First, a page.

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Is there such a thing as sustainable agricultural intensification in smallholder-based farming in sub-Saharan Africa? Understanding yield differences in relation to gender in Malawi, Tanzania and Zambia

Andersson Djurfeldt, Agnes LU ; Djurfeldt, Göran LU ; Hillbom, Ellen LU ; Isinika, Aida C.; Joshua, Miriam Dalitso Kalanda; Kaleng’a, Wisdom Chilwizhi; Kalindi, Audrey; Msuya, Elibariki; Mulwafu, Wapulumuka and Wamulume, Mukata (2019) In Development Studies Research 6(1). p.62-75
Abstract

Smallholder-based, sustainable, agricultural intensification is increasingly put forth as a development pathway that is necessary to improve farmer's livelihoods, enhance productivity and engender a surplus that can be used to feed growing urban areas across sub-Saharan Africa. The following article examines trends in yields for Africa's largest staple crop – maize – among smallholder farmers in six regions in Malawi, Tanzania and Zambia, using longitudinal quantitative data collected in 2008, 2013 and 2017 in combination with qualitative data from nine villages. Substantial increases in yields are found only in Zambia, while yields are largely stagnant in Malawi and Tanzania. In the case of Zambia, however, there is a persistent... (More)

Smallholder-based, sustainable, agricultural intensification is increasingly put forth as a development pathway that is necessary to improve farmer's livelihoods, enhance productivity and engender a surplus that can be used to feed growing urban areas across sub-Saharan Africa. The following article examines trends in yields for Africa's largest staple crop – maize – among smallholder farmers in six regions in Malawi, Tanzania and Zambia, using longitudinal quantitative data collected in 2008, 2013 and 2017 in combination with qualitative data from nine villages. Substantial increases in yields are found only in Zambia, while yields are largely stagnant in Malawi and Tanzania. In the case of Zambia, however, there is a persistent gender-based yield gap. We use the qualitative data to explain this gap and find that gender-based differences in yields need to be understood in relation to local production systems, as well as the varied positionality of women, where the biases facing women who head their own households are different than for women living in male headed households. In policy terms, technologies that can promote intensification are different depending on these factors, even within the local context of particular farming systems.

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author
organization
publishing date
type
Contribution to journal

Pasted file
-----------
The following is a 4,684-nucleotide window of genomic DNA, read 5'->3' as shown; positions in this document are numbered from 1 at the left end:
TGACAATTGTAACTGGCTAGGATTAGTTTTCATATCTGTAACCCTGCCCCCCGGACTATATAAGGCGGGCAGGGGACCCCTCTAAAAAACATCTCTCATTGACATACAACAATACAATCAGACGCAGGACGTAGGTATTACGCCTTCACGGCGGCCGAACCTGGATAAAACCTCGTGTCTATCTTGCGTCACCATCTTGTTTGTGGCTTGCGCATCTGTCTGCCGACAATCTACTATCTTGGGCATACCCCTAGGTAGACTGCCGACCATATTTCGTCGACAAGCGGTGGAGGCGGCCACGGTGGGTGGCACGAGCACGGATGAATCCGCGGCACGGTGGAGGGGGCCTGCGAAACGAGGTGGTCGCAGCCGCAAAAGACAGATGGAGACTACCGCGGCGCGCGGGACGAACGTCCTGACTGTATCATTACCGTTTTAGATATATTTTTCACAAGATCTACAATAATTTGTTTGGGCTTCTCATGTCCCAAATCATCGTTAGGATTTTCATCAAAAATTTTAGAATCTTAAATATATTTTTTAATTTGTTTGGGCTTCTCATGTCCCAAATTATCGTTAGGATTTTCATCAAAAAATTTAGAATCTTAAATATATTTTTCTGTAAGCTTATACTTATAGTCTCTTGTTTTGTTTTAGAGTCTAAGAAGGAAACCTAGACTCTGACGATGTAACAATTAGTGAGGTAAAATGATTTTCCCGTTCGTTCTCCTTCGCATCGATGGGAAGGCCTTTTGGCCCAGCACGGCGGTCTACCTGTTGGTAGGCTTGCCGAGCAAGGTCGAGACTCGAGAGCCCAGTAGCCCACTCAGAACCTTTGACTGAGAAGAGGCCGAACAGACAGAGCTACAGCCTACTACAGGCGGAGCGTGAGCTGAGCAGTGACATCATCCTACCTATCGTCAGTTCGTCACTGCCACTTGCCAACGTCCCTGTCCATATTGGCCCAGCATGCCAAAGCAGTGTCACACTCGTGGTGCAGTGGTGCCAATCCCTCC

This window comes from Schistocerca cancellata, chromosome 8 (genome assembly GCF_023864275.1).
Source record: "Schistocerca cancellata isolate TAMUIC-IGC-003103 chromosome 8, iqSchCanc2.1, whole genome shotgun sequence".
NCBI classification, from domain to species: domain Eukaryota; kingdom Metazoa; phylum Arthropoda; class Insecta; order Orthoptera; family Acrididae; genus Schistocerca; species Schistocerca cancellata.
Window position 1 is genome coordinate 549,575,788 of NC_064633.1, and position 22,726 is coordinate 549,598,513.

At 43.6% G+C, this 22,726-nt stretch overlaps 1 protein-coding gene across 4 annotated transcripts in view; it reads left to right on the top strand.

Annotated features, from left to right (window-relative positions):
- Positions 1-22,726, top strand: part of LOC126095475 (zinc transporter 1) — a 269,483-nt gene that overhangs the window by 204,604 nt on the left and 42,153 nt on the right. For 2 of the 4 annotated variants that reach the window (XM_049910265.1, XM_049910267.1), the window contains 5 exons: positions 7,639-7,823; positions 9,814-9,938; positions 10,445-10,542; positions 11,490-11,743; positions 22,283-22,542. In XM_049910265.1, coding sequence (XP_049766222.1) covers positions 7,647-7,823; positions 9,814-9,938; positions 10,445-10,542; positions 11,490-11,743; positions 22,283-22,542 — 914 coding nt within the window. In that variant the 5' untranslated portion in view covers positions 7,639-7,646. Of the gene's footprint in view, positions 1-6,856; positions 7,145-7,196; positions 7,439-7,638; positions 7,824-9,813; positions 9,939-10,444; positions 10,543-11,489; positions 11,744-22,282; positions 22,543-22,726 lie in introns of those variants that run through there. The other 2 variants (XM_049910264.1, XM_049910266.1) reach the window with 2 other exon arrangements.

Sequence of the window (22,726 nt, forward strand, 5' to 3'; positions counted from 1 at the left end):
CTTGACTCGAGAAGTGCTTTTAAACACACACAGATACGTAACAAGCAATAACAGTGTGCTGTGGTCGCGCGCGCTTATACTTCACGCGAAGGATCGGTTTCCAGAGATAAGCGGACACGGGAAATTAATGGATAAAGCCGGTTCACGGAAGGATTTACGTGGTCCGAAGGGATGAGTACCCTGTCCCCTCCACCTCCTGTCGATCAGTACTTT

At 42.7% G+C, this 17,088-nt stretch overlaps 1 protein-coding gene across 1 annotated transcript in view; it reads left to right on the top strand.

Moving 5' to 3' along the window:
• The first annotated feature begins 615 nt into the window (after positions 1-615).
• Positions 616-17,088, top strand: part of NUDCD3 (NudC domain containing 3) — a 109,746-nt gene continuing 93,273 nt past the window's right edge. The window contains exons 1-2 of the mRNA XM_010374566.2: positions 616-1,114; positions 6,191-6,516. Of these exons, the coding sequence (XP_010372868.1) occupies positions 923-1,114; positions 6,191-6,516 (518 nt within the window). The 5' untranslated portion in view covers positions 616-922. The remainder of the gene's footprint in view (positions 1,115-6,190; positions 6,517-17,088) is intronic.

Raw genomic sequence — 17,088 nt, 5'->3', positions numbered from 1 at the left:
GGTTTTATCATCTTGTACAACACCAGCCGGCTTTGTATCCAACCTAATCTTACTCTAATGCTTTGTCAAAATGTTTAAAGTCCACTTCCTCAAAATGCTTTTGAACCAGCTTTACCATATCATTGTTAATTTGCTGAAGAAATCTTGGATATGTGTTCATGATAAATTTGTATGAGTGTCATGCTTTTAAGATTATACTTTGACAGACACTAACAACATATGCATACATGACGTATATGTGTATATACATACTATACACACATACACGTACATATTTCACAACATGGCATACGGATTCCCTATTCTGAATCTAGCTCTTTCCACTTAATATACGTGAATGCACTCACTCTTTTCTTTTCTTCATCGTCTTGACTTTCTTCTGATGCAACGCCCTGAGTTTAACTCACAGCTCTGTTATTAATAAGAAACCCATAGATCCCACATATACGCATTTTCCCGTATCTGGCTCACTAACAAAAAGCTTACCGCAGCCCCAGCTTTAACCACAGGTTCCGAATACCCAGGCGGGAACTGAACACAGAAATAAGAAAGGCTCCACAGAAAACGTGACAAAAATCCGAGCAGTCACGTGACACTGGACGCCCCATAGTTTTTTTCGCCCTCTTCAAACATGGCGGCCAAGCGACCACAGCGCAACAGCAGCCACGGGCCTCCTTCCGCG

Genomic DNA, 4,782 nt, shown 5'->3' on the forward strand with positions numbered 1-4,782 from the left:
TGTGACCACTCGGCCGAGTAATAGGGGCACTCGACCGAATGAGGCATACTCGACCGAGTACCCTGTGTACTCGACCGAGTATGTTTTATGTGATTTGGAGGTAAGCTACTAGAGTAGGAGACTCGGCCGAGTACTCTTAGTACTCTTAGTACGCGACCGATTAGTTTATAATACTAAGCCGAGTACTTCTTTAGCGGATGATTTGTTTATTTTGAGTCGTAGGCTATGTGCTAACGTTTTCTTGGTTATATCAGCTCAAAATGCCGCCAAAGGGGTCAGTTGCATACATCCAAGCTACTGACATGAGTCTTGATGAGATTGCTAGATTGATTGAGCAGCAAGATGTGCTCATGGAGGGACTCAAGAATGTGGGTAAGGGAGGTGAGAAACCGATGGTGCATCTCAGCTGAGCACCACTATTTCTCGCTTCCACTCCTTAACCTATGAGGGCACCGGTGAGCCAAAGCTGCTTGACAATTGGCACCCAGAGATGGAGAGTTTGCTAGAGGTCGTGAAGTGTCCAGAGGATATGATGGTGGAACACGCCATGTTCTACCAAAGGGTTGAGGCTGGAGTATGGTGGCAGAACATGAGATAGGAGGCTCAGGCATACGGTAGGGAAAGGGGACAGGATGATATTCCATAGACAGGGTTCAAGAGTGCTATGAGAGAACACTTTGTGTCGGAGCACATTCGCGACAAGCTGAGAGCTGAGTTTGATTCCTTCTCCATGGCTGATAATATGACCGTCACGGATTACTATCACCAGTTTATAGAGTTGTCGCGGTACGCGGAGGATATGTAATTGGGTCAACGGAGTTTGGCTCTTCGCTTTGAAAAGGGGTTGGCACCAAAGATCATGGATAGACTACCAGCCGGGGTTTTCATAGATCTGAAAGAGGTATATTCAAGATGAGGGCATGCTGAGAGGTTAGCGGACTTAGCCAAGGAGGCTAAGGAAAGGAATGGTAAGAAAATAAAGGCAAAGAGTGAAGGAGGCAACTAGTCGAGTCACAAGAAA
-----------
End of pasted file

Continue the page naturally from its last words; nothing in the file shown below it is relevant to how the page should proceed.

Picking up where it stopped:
publication status
published
subject
keywords
agriculture, gender, smallholders, Sub-Saharan Africa
in
Development Studies Research
volume
6
issue
1
pages
14 pages
publisher
Taylor & Francis
external identifiers
  • scopus:85063874697
DOI
10.1080/21665095.2019.1593048
language
English
LU publication?
yes
id
6c702143-5ab0-455e-bb5e-c06c803bd60b
date added to LUP
2019-04-23 11:02:17
date last changed
2019-09-15 05:15:54
@article{6c702143-5ab0-455e-bb5e-c06c803bd60b,
  abstract     = {<p>Smallholder-based, sustainable, agricultural intensification is increasingly put forth as a development pathway that is necessary to improve farmer's livelihoods, enhance productivity and engender a surplus that can be used to feed growing urban areas across sub-Saharan Africa. The following article examines trends in yields for Africa's largest staple crop – maize – among smallholder farmers in six regions in Malawi, Tanzania and Zambia, using longitudinal quantitative data collected in 2008, 2013 and 2017 in combination with qualitative data from nine villages. Substantial increases in yields are found only in Zambia, while yields are largely stagnant in Malawi and Tanzania. In the case of Zambia, however, there is a persistent gender-based yield gap. We use the qualitative data to explain this gap and find that gender-based differences in yields need to be understood in relation to local production systems, as well as the varied positionality of women, where the biases facing women who head their own households are different than for women living in male headed households. In policy terms, technologies that can promote intensification are different depending on these factors, even within the local context of particular farming systems.</p>},
  author       = {Andersson Djurfeldt, Agnes and Djurfeldt, Göran and Hillbom, Ellen and Isinika, Aida C. and Joshua, Miriam Dalitso Kalanda and Kaleng’a, Wisdom Chilwizhi and Kalindi, Audrey and Msuya, Elibariki and Mulwafu, Wapulumuka and Wamulume, Mukata},
  keyword      = {agriculture,gender,smallholders,Sub-Saharan Africa},
  language     = {eng},
  number       = {1},
  pages        = {62--75},
  publisher    = {Taylor & Francis},
  series       = {Development Studies Research},
  title        = {Is there such a thing as sustainable agricultural intensification in smallholder-based farming in sub-Saharan Africa? Understanding yield differences in relation to gender in Malawi, Tanzania and Zambia},
  url          = {http://dx.doi.org/10.1080/21665095.2019.1593048},
  volume       = {6},
  year         = {2019},
}